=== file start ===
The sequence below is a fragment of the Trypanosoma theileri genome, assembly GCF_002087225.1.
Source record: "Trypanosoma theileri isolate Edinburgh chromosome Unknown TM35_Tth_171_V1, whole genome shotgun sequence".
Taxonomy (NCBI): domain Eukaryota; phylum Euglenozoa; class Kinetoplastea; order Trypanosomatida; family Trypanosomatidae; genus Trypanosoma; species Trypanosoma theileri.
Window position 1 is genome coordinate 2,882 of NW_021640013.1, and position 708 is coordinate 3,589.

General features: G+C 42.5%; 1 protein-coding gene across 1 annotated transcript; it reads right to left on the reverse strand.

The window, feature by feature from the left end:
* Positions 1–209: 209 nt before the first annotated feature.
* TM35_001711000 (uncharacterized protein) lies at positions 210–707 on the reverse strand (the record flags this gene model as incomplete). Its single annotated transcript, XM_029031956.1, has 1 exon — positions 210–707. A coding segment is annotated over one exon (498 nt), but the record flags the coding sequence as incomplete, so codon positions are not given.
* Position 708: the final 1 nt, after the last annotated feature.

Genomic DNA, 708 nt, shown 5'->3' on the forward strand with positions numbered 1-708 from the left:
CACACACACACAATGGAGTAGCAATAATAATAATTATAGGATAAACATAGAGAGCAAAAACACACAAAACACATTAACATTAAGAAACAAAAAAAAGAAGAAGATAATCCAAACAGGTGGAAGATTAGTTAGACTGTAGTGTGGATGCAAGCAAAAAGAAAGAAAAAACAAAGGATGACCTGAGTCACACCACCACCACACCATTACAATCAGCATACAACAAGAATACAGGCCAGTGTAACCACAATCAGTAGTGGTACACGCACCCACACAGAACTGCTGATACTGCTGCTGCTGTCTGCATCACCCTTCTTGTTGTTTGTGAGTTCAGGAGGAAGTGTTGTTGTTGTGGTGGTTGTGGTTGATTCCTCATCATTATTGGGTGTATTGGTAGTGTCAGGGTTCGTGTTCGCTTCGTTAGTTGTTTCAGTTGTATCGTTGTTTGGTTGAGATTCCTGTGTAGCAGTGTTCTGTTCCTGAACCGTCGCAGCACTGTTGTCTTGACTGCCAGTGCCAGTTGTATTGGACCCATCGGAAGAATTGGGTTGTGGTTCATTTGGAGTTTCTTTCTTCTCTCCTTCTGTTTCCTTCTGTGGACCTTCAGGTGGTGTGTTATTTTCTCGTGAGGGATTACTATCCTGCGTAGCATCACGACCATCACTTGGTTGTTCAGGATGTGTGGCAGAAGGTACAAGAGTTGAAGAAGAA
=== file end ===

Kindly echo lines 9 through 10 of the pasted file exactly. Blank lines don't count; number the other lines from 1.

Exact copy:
* Position 708: the final 1 nt, after the last annotated feature.

Genomic DNA, 708 nt, shown 5'->3' on the forward strand with positions numbered 1-708 from the left: